In one of his short stories W. S. Maugham tells us about Thomas Wil¬son, a thirty-five-year-old man who came to Capri, fell in love with the island and decided to live there enjoying his life. His money was just enough to last him for twenty-five years, after which he intended to com¬mit suicide. He was sure that twenty-five years of happiness seemed worth paying that price.
B. Say what you think of the following:
• Thomas Wilson’s philosophy of happiness.
• Capri — a world of paradise. Nature’s possible influence on human’s lives and decisions.
• The possible way oflife Wilson could lead on the island.
• Committing suicide as a way of leaving this world.
• If Wilson was able to carry out his resolution about the end of his life.
C Now read the extracts from W. S. Maugham's short story "The Lotus Eater" and compare them with what you imagined. Were you right?
...From what I saw of him and from what I think must have been a fairly accurate picture of the life he (Wilson) had led for the last fifteen years, it was certainly a very harmless one. He bathed,-he walked a great deal, and he seemed never to lose his sense of the beauty of the island... he played the piano and he played patience; he read. When he was asked to a party he went and, though a trifle dull, was agreeable. He was not affront¬ed if he was neglected. He lived thriftily, but with sufficient comfort. His only passion was for the beauty of nature, and he sought felicity in the simple and natural things that life offers to everyone. You may say that it was a glossy selfish existence. It was. He was of no use to anybody but on the other hand he did nobody any harm. His only object was his own hap¬piness and it looked as though he had attained it. He was certainly a man who knew his own mind.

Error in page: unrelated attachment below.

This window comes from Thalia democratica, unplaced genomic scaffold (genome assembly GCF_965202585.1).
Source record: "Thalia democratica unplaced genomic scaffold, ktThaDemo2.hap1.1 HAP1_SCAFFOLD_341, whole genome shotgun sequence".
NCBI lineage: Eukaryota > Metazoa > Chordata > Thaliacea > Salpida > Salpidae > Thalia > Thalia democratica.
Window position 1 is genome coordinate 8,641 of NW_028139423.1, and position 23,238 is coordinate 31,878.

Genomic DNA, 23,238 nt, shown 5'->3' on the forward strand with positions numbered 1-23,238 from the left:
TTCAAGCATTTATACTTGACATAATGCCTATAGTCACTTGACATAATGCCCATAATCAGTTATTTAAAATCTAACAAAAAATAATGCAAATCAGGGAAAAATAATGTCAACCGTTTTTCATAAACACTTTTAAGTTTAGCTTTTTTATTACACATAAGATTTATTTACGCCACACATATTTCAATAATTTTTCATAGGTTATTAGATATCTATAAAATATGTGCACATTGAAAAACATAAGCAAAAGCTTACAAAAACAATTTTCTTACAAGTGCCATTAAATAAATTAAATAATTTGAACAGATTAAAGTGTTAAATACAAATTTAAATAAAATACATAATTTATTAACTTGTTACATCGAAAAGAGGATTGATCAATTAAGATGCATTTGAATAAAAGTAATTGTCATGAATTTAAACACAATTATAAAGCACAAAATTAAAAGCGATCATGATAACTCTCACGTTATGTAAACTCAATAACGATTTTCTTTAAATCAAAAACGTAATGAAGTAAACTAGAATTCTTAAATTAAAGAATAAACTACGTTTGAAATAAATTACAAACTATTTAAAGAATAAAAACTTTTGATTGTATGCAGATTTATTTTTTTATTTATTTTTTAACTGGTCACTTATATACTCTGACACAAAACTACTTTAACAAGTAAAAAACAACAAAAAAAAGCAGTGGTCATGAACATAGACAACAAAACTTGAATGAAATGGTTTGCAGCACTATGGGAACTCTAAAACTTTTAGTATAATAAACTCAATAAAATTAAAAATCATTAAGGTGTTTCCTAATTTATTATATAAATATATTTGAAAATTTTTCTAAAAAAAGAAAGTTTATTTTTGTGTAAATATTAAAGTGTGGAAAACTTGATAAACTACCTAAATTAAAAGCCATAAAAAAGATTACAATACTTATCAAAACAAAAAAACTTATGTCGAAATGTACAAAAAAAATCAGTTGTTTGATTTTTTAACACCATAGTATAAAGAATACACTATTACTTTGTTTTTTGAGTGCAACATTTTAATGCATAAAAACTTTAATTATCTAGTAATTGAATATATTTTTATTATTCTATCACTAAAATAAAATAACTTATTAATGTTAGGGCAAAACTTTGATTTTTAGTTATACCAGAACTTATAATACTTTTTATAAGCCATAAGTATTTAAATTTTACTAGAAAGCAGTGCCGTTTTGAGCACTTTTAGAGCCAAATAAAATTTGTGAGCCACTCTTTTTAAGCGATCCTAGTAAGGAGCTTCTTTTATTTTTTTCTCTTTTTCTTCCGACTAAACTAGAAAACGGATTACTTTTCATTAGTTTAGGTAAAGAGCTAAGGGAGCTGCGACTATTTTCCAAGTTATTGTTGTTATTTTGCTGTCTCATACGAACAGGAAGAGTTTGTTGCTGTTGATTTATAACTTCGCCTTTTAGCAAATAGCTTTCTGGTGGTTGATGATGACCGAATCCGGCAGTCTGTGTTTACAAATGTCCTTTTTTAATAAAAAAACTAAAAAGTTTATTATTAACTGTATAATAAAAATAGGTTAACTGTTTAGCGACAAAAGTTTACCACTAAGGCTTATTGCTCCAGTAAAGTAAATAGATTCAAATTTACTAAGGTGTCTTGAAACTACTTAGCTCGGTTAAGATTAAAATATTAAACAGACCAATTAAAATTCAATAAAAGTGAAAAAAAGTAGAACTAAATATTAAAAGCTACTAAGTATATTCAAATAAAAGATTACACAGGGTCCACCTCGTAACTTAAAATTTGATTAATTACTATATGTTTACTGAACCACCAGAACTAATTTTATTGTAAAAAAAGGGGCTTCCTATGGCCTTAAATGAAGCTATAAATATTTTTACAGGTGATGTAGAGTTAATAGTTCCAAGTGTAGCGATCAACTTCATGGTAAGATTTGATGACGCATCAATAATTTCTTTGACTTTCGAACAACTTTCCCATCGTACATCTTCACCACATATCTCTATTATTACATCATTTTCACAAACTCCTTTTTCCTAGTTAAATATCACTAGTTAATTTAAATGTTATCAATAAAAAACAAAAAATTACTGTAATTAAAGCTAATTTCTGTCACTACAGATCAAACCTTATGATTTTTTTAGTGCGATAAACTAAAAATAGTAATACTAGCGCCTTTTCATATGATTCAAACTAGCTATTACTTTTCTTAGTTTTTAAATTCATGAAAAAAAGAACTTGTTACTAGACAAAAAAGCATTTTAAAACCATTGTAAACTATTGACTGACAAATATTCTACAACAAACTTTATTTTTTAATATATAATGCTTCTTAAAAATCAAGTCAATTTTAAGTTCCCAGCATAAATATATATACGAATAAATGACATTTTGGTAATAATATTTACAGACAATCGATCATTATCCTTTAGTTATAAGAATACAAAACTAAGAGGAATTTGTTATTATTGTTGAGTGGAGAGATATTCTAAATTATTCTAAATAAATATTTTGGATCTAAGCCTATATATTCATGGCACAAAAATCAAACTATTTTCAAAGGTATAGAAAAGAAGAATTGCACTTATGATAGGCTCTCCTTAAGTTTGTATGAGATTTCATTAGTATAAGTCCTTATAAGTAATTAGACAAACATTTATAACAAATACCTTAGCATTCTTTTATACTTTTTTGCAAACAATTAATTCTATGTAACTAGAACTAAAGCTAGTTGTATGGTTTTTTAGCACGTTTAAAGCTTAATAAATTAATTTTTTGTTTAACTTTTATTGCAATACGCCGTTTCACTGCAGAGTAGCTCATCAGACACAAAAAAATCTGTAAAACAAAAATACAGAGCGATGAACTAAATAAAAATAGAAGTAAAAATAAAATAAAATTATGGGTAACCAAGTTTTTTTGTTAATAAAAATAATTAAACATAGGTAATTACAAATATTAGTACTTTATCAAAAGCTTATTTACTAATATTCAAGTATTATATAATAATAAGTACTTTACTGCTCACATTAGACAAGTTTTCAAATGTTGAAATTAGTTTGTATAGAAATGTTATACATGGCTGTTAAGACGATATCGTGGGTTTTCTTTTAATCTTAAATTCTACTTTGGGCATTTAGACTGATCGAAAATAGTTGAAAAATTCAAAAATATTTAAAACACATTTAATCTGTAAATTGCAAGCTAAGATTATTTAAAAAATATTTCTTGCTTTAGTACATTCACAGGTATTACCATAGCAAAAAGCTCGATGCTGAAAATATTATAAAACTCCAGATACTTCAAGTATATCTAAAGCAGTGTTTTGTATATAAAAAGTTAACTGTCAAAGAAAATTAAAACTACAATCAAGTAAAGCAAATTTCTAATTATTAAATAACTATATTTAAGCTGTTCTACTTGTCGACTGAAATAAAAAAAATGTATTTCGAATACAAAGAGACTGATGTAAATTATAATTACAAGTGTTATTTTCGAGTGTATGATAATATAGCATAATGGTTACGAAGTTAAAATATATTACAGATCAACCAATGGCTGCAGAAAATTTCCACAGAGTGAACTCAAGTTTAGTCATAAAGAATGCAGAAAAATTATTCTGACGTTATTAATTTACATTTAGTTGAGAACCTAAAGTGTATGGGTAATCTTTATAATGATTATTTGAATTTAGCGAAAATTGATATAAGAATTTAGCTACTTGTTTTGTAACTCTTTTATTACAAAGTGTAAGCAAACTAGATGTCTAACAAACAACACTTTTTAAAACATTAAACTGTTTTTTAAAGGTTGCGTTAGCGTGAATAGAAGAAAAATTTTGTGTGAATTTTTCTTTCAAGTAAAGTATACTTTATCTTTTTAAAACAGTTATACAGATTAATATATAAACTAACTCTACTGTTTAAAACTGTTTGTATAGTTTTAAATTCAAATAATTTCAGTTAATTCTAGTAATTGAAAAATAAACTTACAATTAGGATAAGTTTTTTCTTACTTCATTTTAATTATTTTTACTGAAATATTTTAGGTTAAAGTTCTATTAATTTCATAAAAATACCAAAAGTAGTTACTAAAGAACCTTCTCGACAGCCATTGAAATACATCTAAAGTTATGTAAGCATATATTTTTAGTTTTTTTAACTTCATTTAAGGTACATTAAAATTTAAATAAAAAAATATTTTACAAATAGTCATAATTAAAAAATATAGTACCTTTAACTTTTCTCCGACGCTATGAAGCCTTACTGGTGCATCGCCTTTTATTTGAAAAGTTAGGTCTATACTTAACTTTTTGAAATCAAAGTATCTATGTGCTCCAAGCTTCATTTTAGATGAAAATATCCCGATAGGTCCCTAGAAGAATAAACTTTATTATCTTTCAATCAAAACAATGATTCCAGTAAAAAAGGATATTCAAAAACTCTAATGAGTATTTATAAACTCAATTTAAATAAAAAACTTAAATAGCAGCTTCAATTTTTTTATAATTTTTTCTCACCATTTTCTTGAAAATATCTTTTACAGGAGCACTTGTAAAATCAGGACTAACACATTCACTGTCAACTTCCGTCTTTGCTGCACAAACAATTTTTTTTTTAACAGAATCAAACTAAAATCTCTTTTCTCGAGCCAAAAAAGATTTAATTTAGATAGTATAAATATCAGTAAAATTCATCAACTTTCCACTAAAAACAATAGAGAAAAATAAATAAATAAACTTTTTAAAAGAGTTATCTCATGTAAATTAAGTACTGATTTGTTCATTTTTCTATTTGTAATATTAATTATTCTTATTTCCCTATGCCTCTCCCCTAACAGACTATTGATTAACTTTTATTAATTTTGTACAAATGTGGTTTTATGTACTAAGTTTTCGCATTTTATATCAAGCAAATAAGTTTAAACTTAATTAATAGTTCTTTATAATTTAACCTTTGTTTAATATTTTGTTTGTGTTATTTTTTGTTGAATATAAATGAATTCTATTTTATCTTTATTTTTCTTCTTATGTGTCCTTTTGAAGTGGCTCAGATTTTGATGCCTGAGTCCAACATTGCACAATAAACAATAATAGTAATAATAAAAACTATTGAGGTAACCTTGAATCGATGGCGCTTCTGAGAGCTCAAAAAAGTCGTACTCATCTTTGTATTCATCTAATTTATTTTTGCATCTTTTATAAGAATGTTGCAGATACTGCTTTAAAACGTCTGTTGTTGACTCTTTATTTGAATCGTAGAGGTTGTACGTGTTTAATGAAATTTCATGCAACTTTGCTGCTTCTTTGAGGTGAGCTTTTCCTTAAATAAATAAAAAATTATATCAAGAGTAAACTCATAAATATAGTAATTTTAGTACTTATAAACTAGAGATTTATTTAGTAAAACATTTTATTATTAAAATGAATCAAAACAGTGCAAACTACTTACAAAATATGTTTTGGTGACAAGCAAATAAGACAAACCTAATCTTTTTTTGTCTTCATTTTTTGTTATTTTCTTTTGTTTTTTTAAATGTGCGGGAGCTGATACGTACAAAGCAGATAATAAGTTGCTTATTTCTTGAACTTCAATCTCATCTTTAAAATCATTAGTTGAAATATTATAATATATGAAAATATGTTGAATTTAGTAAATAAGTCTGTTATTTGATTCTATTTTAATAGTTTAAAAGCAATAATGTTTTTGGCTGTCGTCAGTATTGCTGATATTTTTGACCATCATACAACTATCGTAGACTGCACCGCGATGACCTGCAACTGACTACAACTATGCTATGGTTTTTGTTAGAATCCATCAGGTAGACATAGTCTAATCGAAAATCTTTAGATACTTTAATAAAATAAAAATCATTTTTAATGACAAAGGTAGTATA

...Wilson's plan was all right. There was only one flaw in it and this, I suppose, he could not have foreseen. It had never occurred to him that af¬ter twenty-five years of complete happiness, with nothing in the world to disturb his serenity, his character would gradually lose his strength. When Wilson's annuity expired he had no longer the resolution to make the end which was the price he had agreed to pay for that long period of happy tranquility. He died in poverty being very ill.